Automation

Views on Automation’s U.S. Workforce Impact Highlight Demographic Divide

More anxiety among lower-skilled Americans, but workers overall don’t seem worried

Getty Images / Morning Consult Illustration by Samantha Elbouez

Younger Americans, those who are less educated and those with smaller incomes are more concerned than older, more affluent and more educated adults about how automation will affect their jobs, according to a new poll.

The Morning Consult survey, conducted May 18-21 among a national sample of 2,204 U.S. adults, found that 59 percent of respondents believe automation and associated technologies — artificial intelligence, driverless cars and robots — will decrease their U.S. job opportunities, while 20 percent said automation will increase the number of available jobs.

Wealthier Americans were less likely to be pessimistic about job retention as a result of technological advances. Higher-skilled, more training-intensive occupations are less easily replaced through automation.

Younger adults, especially those under the age of 30, were more likely to say they could lose their jobs as a result of increased automation, though majorities of all age groups said such job losses are unlikely.

Broad-based adoption of automation is expected to take place in the coming decades, according to industry experts and academics.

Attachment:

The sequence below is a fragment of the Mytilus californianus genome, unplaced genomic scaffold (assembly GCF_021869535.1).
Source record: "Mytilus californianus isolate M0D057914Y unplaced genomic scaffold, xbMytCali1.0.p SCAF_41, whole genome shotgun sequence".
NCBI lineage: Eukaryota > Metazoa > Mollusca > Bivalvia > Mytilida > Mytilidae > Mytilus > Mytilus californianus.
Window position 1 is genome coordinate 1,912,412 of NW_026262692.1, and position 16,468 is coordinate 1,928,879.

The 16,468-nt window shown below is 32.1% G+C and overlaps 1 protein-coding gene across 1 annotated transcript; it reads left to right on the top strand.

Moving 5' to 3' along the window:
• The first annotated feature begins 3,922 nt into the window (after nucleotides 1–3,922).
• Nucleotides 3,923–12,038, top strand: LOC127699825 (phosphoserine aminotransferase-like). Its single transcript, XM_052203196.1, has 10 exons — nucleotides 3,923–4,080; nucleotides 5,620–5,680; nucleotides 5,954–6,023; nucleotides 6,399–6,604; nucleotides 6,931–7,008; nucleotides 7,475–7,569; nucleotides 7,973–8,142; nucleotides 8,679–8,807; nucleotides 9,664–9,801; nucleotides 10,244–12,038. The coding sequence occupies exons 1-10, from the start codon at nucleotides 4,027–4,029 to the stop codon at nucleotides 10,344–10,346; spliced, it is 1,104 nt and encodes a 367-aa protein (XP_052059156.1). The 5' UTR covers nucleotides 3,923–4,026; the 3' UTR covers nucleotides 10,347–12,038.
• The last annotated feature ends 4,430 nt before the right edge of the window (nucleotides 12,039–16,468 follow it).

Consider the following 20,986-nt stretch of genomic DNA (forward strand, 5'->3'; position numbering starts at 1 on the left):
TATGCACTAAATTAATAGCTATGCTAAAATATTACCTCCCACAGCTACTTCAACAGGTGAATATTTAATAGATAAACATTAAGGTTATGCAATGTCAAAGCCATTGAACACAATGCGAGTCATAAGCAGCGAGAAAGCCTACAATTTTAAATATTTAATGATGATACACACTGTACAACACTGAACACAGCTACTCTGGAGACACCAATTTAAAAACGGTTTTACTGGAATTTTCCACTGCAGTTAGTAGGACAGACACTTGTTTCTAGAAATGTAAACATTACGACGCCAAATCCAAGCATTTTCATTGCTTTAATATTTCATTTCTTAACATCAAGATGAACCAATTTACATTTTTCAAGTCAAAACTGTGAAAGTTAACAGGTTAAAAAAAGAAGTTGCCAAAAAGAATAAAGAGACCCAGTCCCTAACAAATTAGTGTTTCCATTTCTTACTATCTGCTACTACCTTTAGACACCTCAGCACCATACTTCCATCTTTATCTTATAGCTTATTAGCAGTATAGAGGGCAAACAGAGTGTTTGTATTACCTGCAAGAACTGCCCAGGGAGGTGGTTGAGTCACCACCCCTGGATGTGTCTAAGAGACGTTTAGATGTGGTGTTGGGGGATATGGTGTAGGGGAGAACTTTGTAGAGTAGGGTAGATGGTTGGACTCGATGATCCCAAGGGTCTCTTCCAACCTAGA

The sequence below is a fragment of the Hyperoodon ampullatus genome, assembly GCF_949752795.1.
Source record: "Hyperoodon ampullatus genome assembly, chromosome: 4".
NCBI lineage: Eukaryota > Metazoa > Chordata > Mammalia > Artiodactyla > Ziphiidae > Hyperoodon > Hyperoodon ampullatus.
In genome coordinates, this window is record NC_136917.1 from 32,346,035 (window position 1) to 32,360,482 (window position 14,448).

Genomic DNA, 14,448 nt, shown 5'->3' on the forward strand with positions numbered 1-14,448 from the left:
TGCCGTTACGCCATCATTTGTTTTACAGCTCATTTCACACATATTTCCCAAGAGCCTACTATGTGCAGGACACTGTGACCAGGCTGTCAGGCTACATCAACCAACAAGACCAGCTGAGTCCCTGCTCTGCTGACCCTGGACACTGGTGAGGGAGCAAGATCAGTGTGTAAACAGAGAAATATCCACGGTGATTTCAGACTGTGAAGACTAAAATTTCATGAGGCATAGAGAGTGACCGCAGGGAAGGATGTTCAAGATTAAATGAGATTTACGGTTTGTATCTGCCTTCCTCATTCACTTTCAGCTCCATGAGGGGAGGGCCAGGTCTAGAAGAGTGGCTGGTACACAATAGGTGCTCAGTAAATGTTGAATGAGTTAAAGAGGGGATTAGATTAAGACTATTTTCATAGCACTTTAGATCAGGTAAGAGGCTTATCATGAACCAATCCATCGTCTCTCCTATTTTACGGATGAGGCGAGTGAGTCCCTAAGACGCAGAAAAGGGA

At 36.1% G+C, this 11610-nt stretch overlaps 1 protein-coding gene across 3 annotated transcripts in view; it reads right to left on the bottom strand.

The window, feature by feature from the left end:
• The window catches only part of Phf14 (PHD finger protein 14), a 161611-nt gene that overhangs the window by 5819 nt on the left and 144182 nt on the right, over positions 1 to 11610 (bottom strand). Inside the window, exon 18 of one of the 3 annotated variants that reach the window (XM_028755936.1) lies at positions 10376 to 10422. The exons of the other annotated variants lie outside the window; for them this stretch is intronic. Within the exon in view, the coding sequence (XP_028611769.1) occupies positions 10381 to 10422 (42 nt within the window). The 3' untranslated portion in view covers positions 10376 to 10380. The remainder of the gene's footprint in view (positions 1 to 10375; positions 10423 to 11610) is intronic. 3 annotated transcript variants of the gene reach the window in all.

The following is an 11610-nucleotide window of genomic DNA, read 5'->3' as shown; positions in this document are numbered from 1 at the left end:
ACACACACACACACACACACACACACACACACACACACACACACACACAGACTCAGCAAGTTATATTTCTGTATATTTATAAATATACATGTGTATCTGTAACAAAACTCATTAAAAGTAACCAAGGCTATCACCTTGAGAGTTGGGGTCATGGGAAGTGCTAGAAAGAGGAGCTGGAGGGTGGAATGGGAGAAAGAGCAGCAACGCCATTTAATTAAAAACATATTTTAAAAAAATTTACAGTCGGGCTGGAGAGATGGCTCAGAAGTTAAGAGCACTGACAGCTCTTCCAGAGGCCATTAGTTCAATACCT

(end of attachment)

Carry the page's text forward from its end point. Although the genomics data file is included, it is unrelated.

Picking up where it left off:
Adults with a postgraduate degree were more likely to say increased automation has helped U.S. workers, although a plurality of all respondents said tech advancements have been more harmful than beneficial.

Over the previous five decades, automation has helped improve total employment in the United States, according to a March study published by the Washington-based Brookings Institution. Researchers found that tech advances have resulted in laborers taking home a smaller percentage of a growing economy.

Americans are less immediately concerned about automation’s impact on the U.S. economy.

A Morning Consult poll conducted in October 2017 found that 64 percent of U.S. adults were concerned about jobs being moved overseas, while 22 percent were more concerned about job losses due to tech advancements.

This month’s poll found an increase in worries about jobs being lost as a result of technology, although the majority of respondents expressed concerns about companies outsourcing their positions.

Industries that employ lower-skilled workers, such as hospitality, manufacturing and retail, are at an increased risk of job losses resulting from automation. Occupations that require skills such as managing others and applying decision-making expertise are less susceptible to automation-related job loss than positions defined by technically feasible activities such as repetitive or predictable physical work and data processing and collection, according to a study published in the July 2016 issue of McKinsey Quarterly.